Farewell to Wade Joyner
Remembering a Friend
December 15, 2018
We had just moved to Nashville and were attending a black-tie event, benefiting the elephant sanctuary in Hohenwald, Tennessee. This was a pay-to-play evening, and we were new to town, sitting in the nickel seats, about half a mile from the stage. We had heard of the famous friendliness and warmth of Nashville – and as luck would have it, we were seated next to the Joyners and about to learn what Southern Hospitality is all about.
Before the evening was over, Martha was headed to a new book club, and I was going duck hunting in Marks Mississippi – and we began to feel the warmth of the South. Wade lived the credo of family, faith and friends, and the Joyners were kind enough to sweep us – a couple of Yankee refugees – up into that trinity. But what made it entertaining was his singular dedication to having a ball living life – a natural extrovert at work or play.
Wade hunting geese in Maryland
Wade was the most open and outgoing guy I ever met, and he loved the outdoors – fish, hunt, ski, motocross, snow mobiles, white water – it didn’t matter, he did it all. Shouting hollering, laughing, whistling all the while. Wade talked me into joining the local YMCA and doing a spin class with him on a regular basis. He sat in the back whistling, shouting encouragement, teasing and being generally obnoxious. It was infectiously fun, and we always missed him when he didn’t show up.
Martha, Donna and Wade on Mt Battie, Camden Maine
Somehow, we went on a ski vacation with Wade, Donna and a group of friends from Nashville, and our friendship blossomed. Go on vacation with another couple, and you either end up as fast friends, or never speak again. Fortunately, things worked out, and they joined us on one of our most preposterous undertakings – highpointing in North and South Dakota.
On snowmobiles on the Continental Divide
Headed out to White Butte in North Dakota – in the pouring rain
The trip was a huge success, including spending the night in a former brothel in Deadwood SD, climbing the highpoint of South Dakota in a pouring rainstorm, climbing Harney Peak (the highest point east of the Rockies), visiting Mt. Rushmore, the Badlands and Wall Drug – where I got one of the best photos of Wade ever taken.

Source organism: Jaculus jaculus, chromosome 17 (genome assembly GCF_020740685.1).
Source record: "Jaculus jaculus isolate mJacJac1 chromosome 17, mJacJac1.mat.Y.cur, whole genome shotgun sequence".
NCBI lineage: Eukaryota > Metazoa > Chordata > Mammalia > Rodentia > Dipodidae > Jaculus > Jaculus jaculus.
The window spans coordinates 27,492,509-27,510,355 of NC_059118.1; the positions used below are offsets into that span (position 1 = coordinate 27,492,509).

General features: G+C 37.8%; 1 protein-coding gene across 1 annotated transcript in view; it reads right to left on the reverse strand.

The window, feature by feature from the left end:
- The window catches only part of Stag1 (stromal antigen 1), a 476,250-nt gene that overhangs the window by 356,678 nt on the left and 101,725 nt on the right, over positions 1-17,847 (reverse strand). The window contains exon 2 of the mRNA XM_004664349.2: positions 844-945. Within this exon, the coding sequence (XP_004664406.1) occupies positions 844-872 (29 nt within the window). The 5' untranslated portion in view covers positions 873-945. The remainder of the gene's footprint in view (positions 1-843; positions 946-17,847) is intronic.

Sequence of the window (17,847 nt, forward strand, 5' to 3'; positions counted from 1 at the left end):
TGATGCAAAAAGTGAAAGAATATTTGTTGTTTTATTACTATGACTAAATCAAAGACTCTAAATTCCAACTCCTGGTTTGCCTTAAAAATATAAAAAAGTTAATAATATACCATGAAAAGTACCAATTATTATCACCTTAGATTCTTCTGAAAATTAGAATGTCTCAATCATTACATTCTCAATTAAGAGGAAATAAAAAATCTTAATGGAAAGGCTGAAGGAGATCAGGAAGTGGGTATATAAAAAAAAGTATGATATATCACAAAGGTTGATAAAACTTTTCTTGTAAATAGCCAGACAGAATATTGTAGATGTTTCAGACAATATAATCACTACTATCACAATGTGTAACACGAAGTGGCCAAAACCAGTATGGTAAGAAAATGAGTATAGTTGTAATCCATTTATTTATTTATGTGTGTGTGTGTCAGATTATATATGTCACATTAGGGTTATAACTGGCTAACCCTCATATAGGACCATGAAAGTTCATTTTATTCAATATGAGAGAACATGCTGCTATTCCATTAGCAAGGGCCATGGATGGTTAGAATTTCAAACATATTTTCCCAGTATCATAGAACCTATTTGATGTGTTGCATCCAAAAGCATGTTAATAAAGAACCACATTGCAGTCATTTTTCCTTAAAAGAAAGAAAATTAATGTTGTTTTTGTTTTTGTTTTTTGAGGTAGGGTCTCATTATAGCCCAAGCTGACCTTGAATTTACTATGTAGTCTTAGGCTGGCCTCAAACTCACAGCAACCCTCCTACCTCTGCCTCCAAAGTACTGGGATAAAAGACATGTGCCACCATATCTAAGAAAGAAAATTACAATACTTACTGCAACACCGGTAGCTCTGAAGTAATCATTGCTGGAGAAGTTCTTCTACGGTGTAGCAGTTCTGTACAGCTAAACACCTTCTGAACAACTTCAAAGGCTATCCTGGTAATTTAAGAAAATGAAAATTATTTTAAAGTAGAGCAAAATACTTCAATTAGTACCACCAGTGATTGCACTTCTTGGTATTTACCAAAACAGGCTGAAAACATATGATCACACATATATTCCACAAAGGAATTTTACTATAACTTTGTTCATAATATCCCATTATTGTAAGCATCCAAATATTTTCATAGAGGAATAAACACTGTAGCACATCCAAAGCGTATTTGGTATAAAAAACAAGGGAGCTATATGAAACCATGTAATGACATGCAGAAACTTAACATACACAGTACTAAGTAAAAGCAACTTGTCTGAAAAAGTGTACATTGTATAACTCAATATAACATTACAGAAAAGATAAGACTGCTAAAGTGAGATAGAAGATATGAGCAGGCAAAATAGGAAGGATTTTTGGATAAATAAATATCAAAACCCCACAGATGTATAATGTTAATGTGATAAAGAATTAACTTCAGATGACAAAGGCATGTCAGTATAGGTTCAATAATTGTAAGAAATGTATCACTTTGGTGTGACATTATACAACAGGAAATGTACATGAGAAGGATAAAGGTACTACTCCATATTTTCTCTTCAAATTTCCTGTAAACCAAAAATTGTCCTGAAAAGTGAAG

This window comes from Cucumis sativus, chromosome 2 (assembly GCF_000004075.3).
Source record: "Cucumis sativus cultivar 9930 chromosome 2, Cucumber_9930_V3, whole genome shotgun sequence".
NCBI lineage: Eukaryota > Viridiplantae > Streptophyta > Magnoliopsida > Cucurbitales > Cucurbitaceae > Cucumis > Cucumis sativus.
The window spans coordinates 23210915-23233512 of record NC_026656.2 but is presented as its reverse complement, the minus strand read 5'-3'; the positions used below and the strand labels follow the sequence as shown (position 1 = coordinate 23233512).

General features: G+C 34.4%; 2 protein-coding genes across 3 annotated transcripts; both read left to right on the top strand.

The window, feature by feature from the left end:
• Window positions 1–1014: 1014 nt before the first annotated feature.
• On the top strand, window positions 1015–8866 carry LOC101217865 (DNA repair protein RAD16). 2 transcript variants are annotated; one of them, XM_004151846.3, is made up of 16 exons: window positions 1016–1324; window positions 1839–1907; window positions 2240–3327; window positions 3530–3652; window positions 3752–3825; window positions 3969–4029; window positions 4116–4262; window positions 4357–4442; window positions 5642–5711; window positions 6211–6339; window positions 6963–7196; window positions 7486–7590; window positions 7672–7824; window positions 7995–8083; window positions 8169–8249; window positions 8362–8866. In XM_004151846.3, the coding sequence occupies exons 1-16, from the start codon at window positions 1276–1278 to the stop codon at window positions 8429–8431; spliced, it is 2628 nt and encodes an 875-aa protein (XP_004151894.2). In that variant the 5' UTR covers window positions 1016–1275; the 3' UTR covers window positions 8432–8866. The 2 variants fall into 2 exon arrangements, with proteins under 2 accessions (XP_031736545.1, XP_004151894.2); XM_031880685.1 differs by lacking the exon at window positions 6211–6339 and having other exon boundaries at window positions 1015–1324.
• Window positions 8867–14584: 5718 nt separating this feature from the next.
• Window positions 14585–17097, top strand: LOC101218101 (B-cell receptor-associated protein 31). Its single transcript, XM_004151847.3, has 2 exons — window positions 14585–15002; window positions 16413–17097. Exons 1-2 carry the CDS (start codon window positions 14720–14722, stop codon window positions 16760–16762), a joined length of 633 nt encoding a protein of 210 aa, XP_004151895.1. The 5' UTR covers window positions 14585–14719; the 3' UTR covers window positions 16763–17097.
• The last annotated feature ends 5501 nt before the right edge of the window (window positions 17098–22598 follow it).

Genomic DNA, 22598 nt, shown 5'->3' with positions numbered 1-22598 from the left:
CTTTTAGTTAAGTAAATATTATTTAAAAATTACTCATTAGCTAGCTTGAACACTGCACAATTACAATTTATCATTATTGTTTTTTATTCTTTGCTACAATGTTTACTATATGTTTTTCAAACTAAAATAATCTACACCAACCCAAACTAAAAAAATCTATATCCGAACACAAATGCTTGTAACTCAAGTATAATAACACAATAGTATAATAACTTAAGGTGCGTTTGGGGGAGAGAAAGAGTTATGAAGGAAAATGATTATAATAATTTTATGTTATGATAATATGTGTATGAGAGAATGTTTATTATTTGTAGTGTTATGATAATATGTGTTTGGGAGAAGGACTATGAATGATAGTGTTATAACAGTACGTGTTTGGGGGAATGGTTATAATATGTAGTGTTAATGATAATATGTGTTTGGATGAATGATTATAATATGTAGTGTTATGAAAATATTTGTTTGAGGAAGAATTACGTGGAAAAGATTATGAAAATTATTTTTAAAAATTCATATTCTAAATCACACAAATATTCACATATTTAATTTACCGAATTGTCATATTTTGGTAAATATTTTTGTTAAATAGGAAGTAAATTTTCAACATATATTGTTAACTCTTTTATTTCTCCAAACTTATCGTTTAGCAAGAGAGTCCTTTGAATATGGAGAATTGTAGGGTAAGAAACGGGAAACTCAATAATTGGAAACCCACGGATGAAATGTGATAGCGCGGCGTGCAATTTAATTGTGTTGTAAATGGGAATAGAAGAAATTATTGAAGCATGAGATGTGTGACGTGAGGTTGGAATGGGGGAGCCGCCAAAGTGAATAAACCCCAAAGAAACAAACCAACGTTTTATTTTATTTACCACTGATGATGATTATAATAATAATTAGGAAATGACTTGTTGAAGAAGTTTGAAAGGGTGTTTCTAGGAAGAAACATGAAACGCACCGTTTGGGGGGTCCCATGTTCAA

During the trip I got the first real insight into the severity of his heart problems, and his absolute refusal to give into ill health. He was willing to play hurt. As a matter of fact, he refused to stay on the bench.
Wade at Wall Drug, SD
Last year we acted as tour guides for a trip in October to Maine – combination of woodcock hunting, leaf peeping and lobster eating. Every bit of it a pleasure.
Woodcock hunting in Searsport Maine
Wade never took anything too seriously. He reminded me of the famous Burt Reynolds character – Bandit, of the eponymous Smokey and the Bandit series of movies – a wisecrack for every one of life’s absurd moments – an archetype for a generation that answered the call and went to Vietnam. Wade never spent much time talking about his time in Vietnam, but like everyone who went there he spent the rest of his life wondering what it was all about. I introduced him to the books of James Webb, probably the best author about the Vietnam War from a soldier’s point of view, and he devoured them. And then every once in a while, we’d talk about it.
Wade and Donna on Mt Desert Island, Maine
Over the last two years Wade and I spent at least 100 hours in a truck – driving off to hunt something – geese, boar, woodcock, ducks. And the whole time he talked, and I listened. He claimed that he talked to keep me awake – I normally drove – but I think that he liked to tell stories, and I did enjoy hearing them. Stories about growing up, playing football, his family, the Navy, Vietnam, the YMCA, work, Nashville, hunting, riding motorcycles, a book he’d just read – it didn’t matter. Sometimes he’d talk about how proud he was of his grandchildren, giving humorous detail about watching them play ball – he really loved that.
Wade had a multi-generational family business – a difficult thing to pull off, but he did it brilliantly, and in a difficult business. He treated it like an extension of his family, and he made it work.
While he seldom spoke about it directly, his love for his family in general, and Donna, in particular, permeated everything that he ever said.
It took me a long time of listening and watching to really understand how important duck camp in Marks was to Wade. He discovered duck hunting relatively late in life, and was determined to make up for lost time. There is something about the bond of men and dogs that makes hunting touch something very visceral in who we are as humans. Wade really felt this bond with his dog Pepper and the team at duck camp – and we will think of him every morning when we wait for first light.
Snow geese over Duck Camp, Marks, MS
Wade was a great guy, a man’s man, and he will be missed by all who knew and loved him.
Sunset over Duck Camp